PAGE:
I have fought discouragement from fruitlessness for over 10 years and perfection-driven workaholism for over 20 years, so I wish I had read Tim Keller’s book Every Good Endeavour earlier and taken his advice that “the key is to accept fruitlessness”! This book helped me discover what hope there is for work and how I can look past the deep problems and realise God’s purpose and plan. As Keller says, it all starts with being clear on one sure fact: nothing will be put perfectly right “until the day of Christ” at the end of history (Phil 1:6; 3:12). Until then, all creation “groans” (Rom 8:22) and is subject to decay and weakness.
et all is not lost. The disappointments of cross-cultural work have given me ample opportunities to get my identity from what God has done for us and in us and to constantly check that I am not making any good thing that work might offer into an idol. There is no shortage of toil, often more than I seek or expect, but my challenge now is to be one who “find(s) satisfaction in all his toil—this is the gift of God” (Ecc 3:13).
Keller’s idea that we view all work as cultivation was new to me: as gardeners we work to rearrange the raw material of God’s creation to help the world in general, and people in particular, thrive and flourish. His question, “How, with my existing abilities and opportunities, can I be of greatest service to other people, knowing what I do of God’s will and of human need?” has helped me focus on where to be working/gardening. I run a business here and the heart of my ‘gardening’ is to sow in peace. I’m praying for a “harvest of righteousness” (Jas 3:18)—creating the space for individuals to get right with each other and, ultimately, with God.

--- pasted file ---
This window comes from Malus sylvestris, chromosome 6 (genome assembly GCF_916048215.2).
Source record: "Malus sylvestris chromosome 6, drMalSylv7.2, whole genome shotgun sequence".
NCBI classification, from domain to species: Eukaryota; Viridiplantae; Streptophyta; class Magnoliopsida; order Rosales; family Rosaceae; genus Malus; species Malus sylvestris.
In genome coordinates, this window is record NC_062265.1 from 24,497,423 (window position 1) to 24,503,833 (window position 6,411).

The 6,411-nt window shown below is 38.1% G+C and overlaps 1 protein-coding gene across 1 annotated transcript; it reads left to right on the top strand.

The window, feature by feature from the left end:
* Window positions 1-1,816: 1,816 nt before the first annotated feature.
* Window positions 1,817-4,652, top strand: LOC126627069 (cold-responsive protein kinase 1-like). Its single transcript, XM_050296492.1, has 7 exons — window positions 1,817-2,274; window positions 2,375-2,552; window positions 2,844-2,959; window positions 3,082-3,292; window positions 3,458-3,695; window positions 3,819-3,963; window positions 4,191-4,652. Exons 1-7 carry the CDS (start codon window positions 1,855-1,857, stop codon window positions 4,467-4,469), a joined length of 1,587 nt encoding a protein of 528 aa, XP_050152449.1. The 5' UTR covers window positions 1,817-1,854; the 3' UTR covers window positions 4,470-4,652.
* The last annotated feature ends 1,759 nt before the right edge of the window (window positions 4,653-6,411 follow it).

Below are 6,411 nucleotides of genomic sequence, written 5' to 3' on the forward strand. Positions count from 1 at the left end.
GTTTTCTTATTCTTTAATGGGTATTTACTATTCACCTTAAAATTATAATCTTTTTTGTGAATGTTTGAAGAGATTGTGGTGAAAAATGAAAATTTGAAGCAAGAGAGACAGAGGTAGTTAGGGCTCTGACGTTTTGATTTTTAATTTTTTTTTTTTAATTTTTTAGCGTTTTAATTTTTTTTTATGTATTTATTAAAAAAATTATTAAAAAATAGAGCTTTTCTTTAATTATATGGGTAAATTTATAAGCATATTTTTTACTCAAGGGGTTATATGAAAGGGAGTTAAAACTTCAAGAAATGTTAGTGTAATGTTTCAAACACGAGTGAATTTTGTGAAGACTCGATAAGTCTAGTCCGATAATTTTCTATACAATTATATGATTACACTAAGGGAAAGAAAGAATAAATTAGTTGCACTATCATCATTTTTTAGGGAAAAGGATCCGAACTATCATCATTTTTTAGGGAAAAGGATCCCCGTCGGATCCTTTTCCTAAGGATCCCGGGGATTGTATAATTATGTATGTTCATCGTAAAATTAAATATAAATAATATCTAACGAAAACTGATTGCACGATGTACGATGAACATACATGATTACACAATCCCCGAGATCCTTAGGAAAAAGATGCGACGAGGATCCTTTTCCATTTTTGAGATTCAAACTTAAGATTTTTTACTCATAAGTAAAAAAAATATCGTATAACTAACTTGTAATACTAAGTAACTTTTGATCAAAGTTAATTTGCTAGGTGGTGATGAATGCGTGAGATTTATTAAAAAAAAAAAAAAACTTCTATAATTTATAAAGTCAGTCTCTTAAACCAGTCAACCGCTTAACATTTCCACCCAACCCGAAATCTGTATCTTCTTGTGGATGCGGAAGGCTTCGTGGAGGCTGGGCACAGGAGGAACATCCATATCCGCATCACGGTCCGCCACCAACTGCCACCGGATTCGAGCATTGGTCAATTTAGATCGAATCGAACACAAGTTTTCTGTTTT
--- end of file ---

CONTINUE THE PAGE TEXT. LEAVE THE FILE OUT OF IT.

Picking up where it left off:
As I seek to work as a peacemaker, I must first use my talents as competently as possible. Even if my job is not, by the world’s (or my) standards, exciting, high paying and desirable, reframing it as fundamentally a way to love my neighbour has been a great way to find job satisfaction. My daily work is ultimately an act of worship to the God who called and equipped me, no matter how fruitless and frustrating it can get! The act of worship that God asks for in our work and everything else is to be a “living sacrifice” (Rom 12:1); as Keller says, “to be continually in the rhythm of dying to your own interest and living for God”. Please ask that all Partners serving cross culturally would “never be lacking in zeal, but keep your spiritual fervour, serving the Lord” (Rom 12:11).
Paul is a long-term Partner working in business in the Middle East.
Names have been changed.